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Exploring the link between senescence and inflammation

English title Exploring the link between senescence and inflammation
Applicant Ablasser Andrea
Number 188759
Funding scheme Project funding (Div. I-III)
Research institution Global Health Institute EPFL SV-DO
Institution of higher education EPF Lausanne - EPFL
Main discipline Immunology, Immunopathology
Start/End 01.04.2020 - 31.03.2023
Approved amount 756'000.00
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Keywords (3)

Inflammation; Senescence; Innate Immunity

Lay Summary (German)

Lead
In diesem Forschungsvorhaben möchten wir die gegenseitige Beziehung von Entzündung und Zellalterung untersuchen.
Lay summary
Das Alter ist ein eigenständiger Risikofaktor für eine Reihe von Erkrankungen. Ein hervorstechendes Charakteristikum des Alterungsprozesses ist die Anhäufung von sogenannten seneszenten Zellen. Seneszente Zellen zeichnen sich dadurch aus, dass sie die Fähigkeit zur Zellteilung verloren haben und, ferner, dass sie entzündliche Botenstoffe produzieren. Es wird angenommen, dass die subtile, jedoch andauernde entzündliche Reaktion, hervorgerufen durch Seneszenz, in wesentlichem Masse zu den degenerativen Erscheinungen des Alters und zahlreichen altersbedingten Erkrankungen beiträgt.
Entzündungsreaktionen entstehen typischerweise durch die Aktivierung des angeborenen Immunsystems. Ein wichtiger Mechanismus der Entzündungsreaktionen im Zuge der Seneszenz einleiten kann ist die Aktivierung eines bestimmen Signalweges des angeborenen Immunsystem, der genomische DNA erkennt. 
Das Ziel dieses Forschungsvorhaben ist es die Rolle dieses Signalweges in altersbedingter Seneszenz zu untersuchen und zu evaluieren inwiefern eine pharmakologische Unterbindung chronische Entzündungsreaktionen im Alter unterbinden kann. Ein weiteres Ziel ist es zu untersuchen wie sich eine gezielte Ausschaltung seneszenter Zellen im Alter auf chronische Entzündungserscheinungen auswirkt. 
Direct link to Lay Summary Last update: 10.06.2020

Responsible applicant and co-applicants

Employees

Associated projects

Number Title Start Funding scheme
159836 Exploring intracellular DNA sensing mechanisms triggered by Mycobacterium tuberculosis 01.06.2015 Project funding (Div. I-III)
155984 The role of intercellular signal transmission in innate immunity 01.04.2015 SNSF Starting Grants

Abstract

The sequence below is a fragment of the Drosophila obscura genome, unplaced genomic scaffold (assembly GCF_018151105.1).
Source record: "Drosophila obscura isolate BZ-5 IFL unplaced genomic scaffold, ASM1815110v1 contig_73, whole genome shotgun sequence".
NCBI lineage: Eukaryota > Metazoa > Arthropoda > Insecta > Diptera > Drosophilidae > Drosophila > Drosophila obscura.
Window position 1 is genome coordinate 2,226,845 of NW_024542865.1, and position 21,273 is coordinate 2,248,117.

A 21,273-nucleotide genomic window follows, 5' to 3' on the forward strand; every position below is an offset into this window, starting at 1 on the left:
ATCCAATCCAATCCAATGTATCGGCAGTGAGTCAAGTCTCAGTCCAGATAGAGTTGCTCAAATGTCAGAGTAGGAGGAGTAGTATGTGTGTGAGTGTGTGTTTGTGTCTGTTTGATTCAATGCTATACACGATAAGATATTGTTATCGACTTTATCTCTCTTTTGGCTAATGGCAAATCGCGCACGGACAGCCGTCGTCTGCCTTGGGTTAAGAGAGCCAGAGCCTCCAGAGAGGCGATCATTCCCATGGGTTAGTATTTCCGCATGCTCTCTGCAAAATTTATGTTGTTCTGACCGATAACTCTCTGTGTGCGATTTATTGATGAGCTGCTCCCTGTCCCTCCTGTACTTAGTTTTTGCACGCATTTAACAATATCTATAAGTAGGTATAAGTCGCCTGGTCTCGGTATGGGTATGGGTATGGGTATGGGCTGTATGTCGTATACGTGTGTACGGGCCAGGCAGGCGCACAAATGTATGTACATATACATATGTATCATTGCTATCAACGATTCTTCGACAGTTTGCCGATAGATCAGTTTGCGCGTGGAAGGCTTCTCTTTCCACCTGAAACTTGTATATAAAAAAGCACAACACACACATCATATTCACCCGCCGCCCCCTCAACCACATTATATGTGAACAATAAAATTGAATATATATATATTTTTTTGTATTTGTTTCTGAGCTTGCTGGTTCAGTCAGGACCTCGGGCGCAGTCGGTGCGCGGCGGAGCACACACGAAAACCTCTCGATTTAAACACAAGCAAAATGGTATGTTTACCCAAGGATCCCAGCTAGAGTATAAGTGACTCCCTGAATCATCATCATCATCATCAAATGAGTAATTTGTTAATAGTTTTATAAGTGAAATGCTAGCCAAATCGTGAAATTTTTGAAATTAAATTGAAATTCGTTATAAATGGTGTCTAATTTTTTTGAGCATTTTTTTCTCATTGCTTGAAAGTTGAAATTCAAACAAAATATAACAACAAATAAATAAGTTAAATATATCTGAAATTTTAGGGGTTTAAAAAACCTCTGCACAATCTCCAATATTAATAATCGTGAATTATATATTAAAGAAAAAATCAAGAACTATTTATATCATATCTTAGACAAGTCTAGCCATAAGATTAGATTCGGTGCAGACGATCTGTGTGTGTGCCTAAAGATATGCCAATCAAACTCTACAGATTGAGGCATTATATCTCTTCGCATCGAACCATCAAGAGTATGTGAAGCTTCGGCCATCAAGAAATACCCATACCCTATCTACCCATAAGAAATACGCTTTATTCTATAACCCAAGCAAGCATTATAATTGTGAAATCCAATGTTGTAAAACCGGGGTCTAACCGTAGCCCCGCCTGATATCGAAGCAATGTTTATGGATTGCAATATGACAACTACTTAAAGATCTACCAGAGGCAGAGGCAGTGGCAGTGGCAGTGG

Old age is the predominant risk factor for a wide range of human diseases. Cellular senescence, a stress-induced irreversible growth arrest, is a hallmark of aging and has also been implicated in the pathogenesis of a range of aging-related diseases. Senescent cells display a distinctive secretory phenotype, referred to as the senescence-associated secretory phenotype (SASP), which is composed of cytokines, chemokines, growth factors, and proteinases. The inflammatory components of the SASP are speculated to critically influence the detrimental effects of senescent cells. Hence, therapeutic strategies that safely interfere with senescence, in particular with their inflammatory phenotype, are gaining considerable attention given their potential impact on improving late-life human health. Inflammation is typically associated with the activation of innate immune signaling pathways. Within senescent cells, we and others have recently discovered that aberrant self-DNA functions as a potent danger signal that activates the innate DNA sensor cGAS. On activation, cGAS produces the second messenger cGAMP, which engages the signaling molecule STING, ultimately leading to inflammatory responses and reinforcing senescence. These findings highlight the potential of cGAS and STING as promising therapeutic targets to disrupt the fatal responses of senescent cells. For the successful realization of such a pharmacological approach, however, a better understanding of the links between senescence and inflammation is imperative. The overarching goal of this proposal, which is divided in 3 Aims, is to mechanistically characterize the links between inflammation and cellular senescence. In Aim 1 we will systematically map signaling networks that are influenced by the activity of the cGAS-STING pathway throughout distinct stages of senescence. In Aim 2 we will characterize the effect of cGAS and STING in promoting senescence-associated disease and adverse phenotypes associated with the natural aging process. In Aim 3 we will comprehensively study cellular senescence at single-cell resolution to reveal time- and context-dependent subtypes of inflammatory senescent states. All in all the studies proposed here will uncover fundamental new mechanisms that determine the inflammatory behavior of senescent cells. Insight gained from this effort has the potential to provide new molecular targets for treating senescence-associated diseases and for promoting healthy aging.
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